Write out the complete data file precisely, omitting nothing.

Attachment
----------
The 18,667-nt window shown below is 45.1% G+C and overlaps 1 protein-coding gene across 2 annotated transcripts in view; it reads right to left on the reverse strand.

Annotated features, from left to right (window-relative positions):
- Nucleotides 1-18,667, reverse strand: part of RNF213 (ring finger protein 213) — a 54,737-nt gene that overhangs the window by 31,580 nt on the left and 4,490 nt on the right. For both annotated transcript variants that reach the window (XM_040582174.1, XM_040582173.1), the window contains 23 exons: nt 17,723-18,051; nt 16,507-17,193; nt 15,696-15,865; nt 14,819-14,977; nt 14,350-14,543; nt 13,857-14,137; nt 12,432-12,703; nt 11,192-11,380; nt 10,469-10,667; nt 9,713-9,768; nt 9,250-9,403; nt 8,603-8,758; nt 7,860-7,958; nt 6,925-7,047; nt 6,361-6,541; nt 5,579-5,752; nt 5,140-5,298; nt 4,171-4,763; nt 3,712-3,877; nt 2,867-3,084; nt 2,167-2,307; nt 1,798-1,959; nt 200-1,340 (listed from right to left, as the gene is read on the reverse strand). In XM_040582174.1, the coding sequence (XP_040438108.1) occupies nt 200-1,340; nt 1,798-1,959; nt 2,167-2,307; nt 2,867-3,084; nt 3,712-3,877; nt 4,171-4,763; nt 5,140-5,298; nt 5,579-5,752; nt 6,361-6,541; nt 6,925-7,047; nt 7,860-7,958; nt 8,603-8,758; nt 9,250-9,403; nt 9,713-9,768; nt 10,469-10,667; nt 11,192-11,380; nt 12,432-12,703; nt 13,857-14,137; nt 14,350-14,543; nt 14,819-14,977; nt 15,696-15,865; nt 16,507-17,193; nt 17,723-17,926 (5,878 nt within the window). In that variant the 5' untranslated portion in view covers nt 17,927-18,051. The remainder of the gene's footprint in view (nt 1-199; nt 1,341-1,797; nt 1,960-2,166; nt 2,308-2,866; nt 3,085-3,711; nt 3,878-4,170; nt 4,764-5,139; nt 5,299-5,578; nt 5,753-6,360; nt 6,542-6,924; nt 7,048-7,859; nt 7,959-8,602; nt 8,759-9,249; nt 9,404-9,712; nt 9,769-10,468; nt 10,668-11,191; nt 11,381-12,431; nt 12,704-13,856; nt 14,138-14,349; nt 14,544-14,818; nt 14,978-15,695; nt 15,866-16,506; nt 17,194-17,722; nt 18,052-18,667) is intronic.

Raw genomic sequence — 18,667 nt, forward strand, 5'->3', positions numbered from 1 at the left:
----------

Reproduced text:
The 18,667-nt window shown below is 45.1% G+C and overlaps 1 protein-coding gene across 2 annotated transcripts in view; it reads right to left on the reverse strand.

Annotated features, from left to right (window-relative positions):
- Nucleotides 1-18,667, reverse strand: part of RNF213 (ring finger protein 213) — a 54,737-nt gene that overhangs the window by 31,580 nt on the left and 4,490 nt on the right. For both annotated transcript variants that reach the window (XM_040582174.1, XM_040582173.1), the window contains 23 exons: nt 17,723-18,051; nt 16,507-17,193; nt 15,696-15,865; nt 14,819-14,977; nt 14,350-14,543; nt 13,857-14,137; nt 12,432-12,703; nt 11,192-11,380; nt 10,469-10,667; nt 9,713-9,768; nt 9,250-9,403; nt 8,603-8,758; nt 7,860-7,958; nt 6,925-7,047; nt 6,361-6,541; nt 5,579-5,752; nt 5,140-5,298; nt 4,171-4,763; nt 3,712-3,877; nt 2,867-3,084; nt 2,167-2,307; nt 1,798-1,959; nt 200-1,340 (listed from right to left, as the gene is read on the reverse strand). In XM_040582174.1, the coding sequence (XP_040438108.1) occupies nt 200-1,340; nt 1,798-1,959; nt 2,167-2,307; nt 2,867-3,084; nt 3,712-3,877; nt 4,171-4,763; nt 5,140-5,298; nt 5,579-5,752; nt 6,361-6,541; nt 6,925-7,047; nt 7,860-7,958; nt 8,603-8,758; nt 9,250-9,403; nt 9,713-9,768; nt 10,469-10,667; nt 11,192-11,380; nt 12,432-12,703; nt 13,857-14,137; nt 14,350-14,543; nt 14,819-14,977; nt 15,696-15,865; nt 16,507-17,193; nt 17,723-17,926 (5,878 nt within the window). In that variant the 5' untranslated portion in view covers nt 17,927-18,051. The remainder of the gene's footprint in view (nt 1-199; nt 1,341-1,797; nt 1,960-2,166; nt 2,308-2,866; nt 3,085-3,711; nt 3,878-4,170; nt 4,764-5,139; nt 5,299-5,578; nt 5,753-6,360; nt 6,542-6,924; nt 7,048-7,859; nt 7,959-8,602; nt 8,759-9,249; nt 9,404-9,712; nt 9,769-10,468; nt 10,668-11,191; nt 11,381-12,431; nt 12,704-13,856; nt 14,138-14,349; nt 14,544-14,818; nt 14,978-15,695; nt 15,866-16,506; nt 17,194-17,722; nt 18,052-18,667) is intronic.

Raw genomic sequence — 18,667 nt, forward strand, 5'->3', positions numbered from 1 at the left: